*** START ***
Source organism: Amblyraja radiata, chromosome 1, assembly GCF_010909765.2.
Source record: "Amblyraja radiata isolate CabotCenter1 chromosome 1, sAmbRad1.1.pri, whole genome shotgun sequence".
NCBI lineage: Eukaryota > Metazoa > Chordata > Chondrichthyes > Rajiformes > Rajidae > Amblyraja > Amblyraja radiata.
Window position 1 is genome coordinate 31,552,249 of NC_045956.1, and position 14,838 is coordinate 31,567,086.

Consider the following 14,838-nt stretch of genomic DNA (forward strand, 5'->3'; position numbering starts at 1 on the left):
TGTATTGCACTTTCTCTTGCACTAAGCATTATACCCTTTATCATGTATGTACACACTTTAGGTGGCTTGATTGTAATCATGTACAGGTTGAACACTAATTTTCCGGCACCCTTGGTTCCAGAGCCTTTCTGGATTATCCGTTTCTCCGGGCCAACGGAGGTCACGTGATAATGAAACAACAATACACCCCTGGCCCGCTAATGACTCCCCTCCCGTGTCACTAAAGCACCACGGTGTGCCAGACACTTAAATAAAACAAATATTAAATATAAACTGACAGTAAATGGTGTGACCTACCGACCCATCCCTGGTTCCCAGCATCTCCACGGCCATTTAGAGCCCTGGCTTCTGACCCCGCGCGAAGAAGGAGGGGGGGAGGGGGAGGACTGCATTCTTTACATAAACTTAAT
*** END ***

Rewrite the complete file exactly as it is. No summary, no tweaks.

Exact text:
Source organism: Amblyraja radiata, chromosome 1, assembly GCF_010909765.2.
Source record: "Amblyraja radiata isolate CabotCenter1 chromosome 1, sAmbRad1.1.pri, whole genome shotgun sequence".
NCBI lineage: Eukaryota > Metazoa > Chordata > Chondrichthyes > Rajiformes > Rajidae > Amblyraja > Amblyraja radiata.
Window position 1 is genome coordinate 31,552,249 of NC_045956.1, and position 14,838 is coordinate 31,567,086.

Consider the following 14,838-nt stretch of genomic DNA (forward strand, 5'->3'; position numbering starts at 1 on the left):
TGTATTGCACTTTCTCTTGCACTAAGCATTATACCCTTTATCATGTATGTACACACTTTAGGTGGCTTGATTGTAATCATGTACAGGTTGAACACTAATTTTCCGGCACCCTTGGTTCCAGAGCCTTTCTGGATTATCCGTTTCTCCGGGCCAACGGAGGTCACGTGATAATGAAACAACAATACACCCCTGGCCCGCTAATGACTCCCCTCCCGTGTCACTAAAGCACCACGGTGTGCCAGACACTTAAATAAAACAAATATTAAATATAAACTGACAGTAAATGGTGTGACCTACCGACCCATCCCTGGTTCCCAGCATCTCCACGGCCATTTAGAGCCCTGGCTTCTGACCCCGCGCGAAGAAGGAGGGGGGGAGGGGGAGGACTGCATTCTTTACATAAACTTAAT